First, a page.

We are, in effect, living in a state of post traumatic stress and shock. Some might feel a low grade sense of depression and anxiety, while others, perhaps more sensitive to this imbalance, may have behavioural issues, ranging from substance abuse, to interpersonal and job-related difficulties. Other symptoms can include a heightening of violence and aggression towards others. It is no accident that the rate of suicide has risen in the last decade, as some decide that there’s simply no reason to carry on, in a world so out of balance.

Climate change on our planet will eventually impact every one of us, wherever we live. In recent studies (Bryant et al., 2014,) (Simpson et al., 2011,) it was noted that,
Changes in climate affect agriculture, infrastructure and liveability, which in turn affect occupations and quality of life and can force people to migrate. These effects may lead to loss of personal and professional identity, loss of social support structures, loss of a sense of control and autonomy and other mental health impacts such as feelings of helplessness, fear  and fatalism.

Extreme temperatures in their own right have a unique influence on behavior and wellbeing. As research by Craig Anderson (2001) and Simister & Cooper (2005) has shown, aggression increases as temperatures rise. Thus as summers get hotter, so might our tempers — likely due, the researchers explain, “to the impacts of heat on arousal, which results in decreases in attention and self-regulation, as well as an increase in the availability of negative and hostile thoughts.” Heat can also impact our ability to think clearly, they add, “which may reduce the ability to resolve a conflict without violence (Pilcher, Nadler, & Busch, 2002).” Higher temperatures have also been found in other research to increase the risk of suicide (Lee et al., 2006).

ecoanxiety
Add to this mounting fear and anxiety derived from watching the world around us change in irreversible ways — coupled with the helplessness of feeling as if we cannot stop or reverse global warming— and you have another effect of climate change on mental health:

“Watching the slow and seemingly irrevocable impacts of climate change unfold, and worrying about the future for oneself, children, and later generations, may be an additional source of stress (Searle & Gow, 2010),” the authors write. “Albrecht (2011) and others have termed this anxiety ecoanxiety. Qualitative research provides evidence that some people are deeply affected by feelings of loss, helplessness, and frustration due to their inability to feel like they are making a difference in stopping climate change (Moser, 2013).”

While it may be expedient and profitable for climate change deniers to continue on the path to ecological destruction, those who deny what is happening to their own psyches are impeding any kind of healing for the rest of us.  Seasons change, and we must change with them. But more gently.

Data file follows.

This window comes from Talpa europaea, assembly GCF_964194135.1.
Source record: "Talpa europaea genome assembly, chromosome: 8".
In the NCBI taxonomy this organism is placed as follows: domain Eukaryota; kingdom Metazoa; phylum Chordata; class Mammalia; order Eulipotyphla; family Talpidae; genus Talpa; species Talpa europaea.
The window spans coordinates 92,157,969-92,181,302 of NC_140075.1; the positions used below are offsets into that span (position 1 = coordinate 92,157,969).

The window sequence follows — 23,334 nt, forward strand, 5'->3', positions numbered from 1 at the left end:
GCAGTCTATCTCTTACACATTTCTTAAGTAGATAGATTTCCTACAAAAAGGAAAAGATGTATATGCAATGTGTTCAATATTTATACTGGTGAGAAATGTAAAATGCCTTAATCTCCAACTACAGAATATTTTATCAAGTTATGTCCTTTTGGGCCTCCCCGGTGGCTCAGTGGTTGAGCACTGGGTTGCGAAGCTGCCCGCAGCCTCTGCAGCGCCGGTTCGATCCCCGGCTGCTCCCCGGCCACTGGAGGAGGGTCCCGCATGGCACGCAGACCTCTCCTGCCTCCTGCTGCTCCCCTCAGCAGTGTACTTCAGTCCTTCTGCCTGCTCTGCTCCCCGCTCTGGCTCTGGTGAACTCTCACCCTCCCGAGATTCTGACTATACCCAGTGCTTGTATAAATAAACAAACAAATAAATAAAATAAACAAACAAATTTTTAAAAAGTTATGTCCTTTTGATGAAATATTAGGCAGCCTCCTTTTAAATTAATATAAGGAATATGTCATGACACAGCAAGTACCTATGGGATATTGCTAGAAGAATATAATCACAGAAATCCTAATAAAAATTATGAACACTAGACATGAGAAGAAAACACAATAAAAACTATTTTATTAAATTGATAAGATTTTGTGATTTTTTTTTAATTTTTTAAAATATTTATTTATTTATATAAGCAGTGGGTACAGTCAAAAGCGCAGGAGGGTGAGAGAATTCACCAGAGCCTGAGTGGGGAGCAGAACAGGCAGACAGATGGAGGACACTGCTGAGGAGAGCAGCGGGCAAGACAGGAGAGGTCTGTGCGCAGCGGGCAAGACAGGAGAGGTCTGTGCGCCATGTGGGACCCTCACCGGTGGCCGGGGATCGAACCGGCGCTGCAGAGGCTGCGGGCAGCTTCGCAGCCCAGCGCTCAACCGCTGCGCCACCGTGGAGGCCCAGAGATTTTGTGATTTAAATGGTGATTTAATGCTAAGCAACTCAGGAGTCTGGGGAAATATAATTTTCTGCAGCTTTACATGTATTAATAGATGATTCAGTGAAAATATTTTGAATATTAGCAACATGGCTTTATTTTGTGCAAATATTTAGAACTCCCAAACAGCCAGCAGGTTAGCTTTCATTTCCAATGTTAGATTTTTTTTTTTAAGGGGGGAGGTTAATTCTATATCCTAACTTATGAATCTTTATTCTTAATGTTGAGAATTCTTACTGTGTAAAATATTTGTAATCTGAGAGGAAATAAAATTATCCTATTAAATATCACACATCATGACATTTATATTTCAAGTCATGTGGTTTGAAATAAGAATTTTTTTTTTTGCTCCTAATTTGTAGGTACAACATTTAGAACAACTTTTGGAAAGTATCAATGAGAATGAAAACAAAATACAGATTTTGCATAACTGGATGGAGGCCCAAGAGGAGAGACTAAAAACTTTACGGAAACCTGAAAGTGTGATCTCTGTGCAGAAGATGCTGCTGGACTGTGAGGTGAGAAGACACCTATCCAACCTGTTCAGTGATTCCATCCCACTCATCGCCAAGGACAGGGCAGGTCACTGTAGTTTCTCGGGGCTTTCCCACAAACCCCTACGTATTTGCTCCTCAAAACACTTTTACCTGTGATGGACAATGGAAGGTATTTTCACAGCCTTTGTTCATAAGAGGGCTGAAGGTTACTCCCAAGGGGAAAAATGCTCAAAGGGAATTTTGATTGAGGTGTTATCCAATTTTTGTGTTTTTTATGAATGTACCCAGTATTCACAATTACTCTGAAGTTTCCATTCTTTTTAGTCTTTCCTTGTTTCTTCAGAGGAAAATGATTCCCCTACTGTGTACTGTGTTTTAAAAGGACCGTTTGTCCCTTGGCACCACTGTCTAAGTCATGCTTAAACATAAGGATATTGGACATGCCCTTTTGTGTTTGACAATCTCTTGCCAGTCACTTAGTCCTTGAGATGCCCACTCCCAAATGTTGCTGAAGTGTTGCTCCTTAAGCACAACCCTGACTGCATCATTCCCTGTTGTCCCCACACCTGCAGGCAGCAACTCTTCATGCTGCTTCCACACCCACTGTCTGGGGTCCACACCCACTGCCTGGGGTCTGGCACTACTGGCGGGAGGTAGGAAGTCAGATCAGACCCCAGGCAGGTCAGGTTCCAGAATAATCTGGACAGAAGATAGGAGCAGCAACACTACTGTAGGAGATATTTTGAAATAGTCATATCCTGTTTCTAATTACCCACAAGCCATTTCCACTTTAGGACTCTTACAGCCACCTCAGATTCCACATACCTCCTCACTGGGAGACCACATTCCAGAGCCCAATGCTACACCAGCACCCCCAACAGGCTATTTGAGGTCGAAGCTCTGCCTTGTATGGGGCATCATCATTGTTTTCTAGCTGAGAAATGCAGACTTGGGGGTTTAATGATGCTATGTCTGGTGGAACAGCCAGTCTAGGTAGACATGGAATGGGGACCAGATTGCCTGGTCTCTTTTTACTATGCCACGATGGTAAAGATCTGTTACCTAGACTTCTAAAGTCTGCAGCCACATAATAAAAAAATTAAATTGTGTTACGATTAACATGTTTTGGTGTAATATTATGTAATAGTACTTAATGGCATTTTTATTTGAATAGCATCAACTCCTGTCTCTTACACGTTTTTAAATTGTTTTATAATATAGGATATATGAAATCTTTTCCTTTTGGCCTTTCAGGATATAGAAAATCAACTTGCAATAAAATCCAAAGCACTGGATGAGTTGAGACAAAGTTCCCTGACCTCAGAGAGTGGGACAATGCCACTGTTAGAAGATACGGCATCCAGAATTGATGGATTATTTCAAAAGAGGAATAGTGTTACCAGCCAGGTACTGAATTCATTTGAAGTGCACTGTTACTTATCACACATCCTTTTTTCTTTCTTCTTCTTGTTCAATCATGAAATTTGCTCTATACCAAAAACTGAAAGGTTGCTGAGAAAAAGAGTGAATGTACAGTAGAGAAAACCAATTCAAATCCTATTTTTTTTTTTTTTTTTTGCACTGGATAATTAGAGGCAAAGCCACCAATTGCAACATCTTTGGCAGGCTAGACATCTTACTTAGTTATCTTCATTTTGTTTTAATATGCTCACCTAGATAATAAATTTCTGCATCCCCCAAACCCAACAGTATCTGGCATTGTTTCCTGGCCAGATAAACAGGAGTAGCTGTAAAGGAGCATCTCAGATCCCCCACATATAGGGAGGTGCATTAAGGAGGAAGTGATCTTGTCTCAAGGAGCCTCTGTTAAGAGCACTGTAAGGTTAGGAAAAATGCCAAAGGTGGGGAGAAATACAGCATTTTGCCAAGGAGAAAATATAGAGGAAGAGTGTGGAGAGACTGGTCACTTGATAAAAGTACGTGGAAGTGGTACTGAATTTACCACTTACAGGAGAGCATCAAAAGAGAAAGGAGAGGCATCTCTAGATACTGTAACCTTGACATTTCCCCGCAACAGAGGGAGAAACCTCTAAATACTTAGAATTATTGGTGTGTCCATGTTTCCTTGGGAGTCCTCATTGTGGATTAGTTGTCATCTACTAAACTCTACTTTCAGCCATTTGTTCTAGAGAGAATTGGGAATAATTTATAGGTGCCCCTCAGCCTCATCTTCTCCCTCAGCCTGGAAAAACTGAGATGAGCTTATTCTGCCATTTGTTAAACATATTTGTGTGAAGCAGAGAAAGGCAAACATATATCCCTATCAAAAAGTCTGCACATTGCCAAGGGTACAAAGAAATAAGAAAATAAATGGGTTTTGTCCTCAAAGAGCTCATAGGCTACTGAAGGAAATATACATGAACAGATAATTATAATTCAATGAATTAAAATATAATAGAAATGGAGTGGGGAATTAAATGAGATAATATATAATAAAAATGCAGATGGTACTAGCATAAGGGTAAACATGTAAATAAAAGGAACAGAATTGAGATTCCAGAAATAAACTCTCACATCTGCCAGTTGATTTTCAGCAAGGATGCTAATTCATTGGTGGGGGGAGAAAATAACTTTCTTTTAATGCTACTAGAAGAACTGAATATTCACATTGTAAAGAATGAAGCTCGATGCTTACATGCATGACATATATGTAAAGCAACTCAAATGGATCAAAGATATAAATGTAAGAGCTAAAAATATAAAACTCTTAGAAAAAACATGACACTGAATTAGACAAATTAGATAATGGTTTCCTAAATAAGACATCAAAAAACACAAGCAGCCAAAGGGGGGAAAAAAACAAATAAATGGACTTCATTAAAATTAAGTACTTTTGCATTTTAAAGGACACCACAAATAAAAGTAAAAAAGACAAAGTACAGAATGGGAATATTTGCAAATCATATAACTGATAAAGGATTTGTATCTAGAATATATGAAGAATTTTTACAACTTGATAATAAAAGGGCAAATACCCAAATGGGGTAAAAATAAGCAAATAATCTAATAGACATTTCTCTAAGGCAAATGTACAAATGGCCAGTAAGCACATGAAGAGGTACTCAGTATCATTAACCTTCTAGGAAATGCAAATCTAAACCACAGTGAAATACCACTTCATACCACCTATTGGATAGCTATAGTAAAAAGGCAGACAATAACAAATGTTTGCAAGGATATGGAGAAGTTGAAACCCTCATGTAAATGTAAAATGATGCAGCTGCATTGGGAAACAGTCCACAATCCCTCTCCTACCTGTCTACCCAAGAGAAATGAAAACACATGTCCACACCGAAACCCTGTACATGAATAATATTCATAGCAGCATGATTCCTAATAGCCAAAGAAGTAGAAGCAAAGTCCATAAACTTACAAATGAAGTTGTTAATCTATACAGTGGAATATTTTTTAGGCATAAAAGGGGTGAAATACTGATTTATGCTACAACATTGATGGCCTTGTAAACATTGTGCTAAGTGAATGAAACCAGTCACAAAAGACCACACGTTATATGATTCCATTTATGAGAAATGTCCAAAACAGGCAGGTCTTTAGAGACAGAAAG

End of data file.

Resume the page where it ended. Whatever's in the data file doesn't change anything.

With No Direction Home


When we first sold our house, worrying about finding a space that would be safe, affordable, and have amenities nearby didn’t seem like such a big deal. Really, we reasoned, how hard could it be?  I, for one, thought that our biggest problem would be agreeing on location.

Wrong.

welcome to the jungleSince our search for housing has begun, I have passed through all the stages of grief; denial, anger, bargaining, depression and acceptance. I now accept that my entire life is on hold, and that I will be a quivering mass of anxiety and frustrated tears until this home hunting issue is resolved. Or one of us kills the other.

I had no idea that so many of the baby boomers who had dutifully bought their suburban homes during good times would all be taking advantage of a seller’s market, with an idea of moving back into the city where they could enjoy their golden years. The hive mind’s plan was to sell before the real estate bubble burst, find a little place to squat until the madness calmed down, and then decide what to do next, secure in our gains and pensions.

Our lovely little bungalow was snapped up, and flipped again within the month. A friend just sent over a photo of it being demolished. East Ave demo Apr 2017As glad as I am that we are now ‘Former Scarberians, ‘ I did feel a pang at the sight of the rubble.

What we did not fully comprehend was that as the price of real estate rose, so did the greedy little hearts of landlords seeking to cash in on square footage. We’ve had rent control in Toronto for decades, but that only covers units built (or occupied) before 1991. The easing of rental controls was meant to encourage new rental units to be built, but was not acted upon – in the decade between 1996 and 2006, 95% of all new housing built was private residential ownership.

But having committed to the house sale, we established an east end home base, with an eye to sorting ourselves out before finding a ‘forever home.’ Unfortunately, when your stuff is in boxes, in storage spaces, and scattered to the winds, a sort of inability to move forward takes over … when you don’t know where you’re going, you can’t see any road ahead. Easier to lie back in the poppies like Dorothy than to sort through hundreds of cryptically labelled boxes to find the potato masher.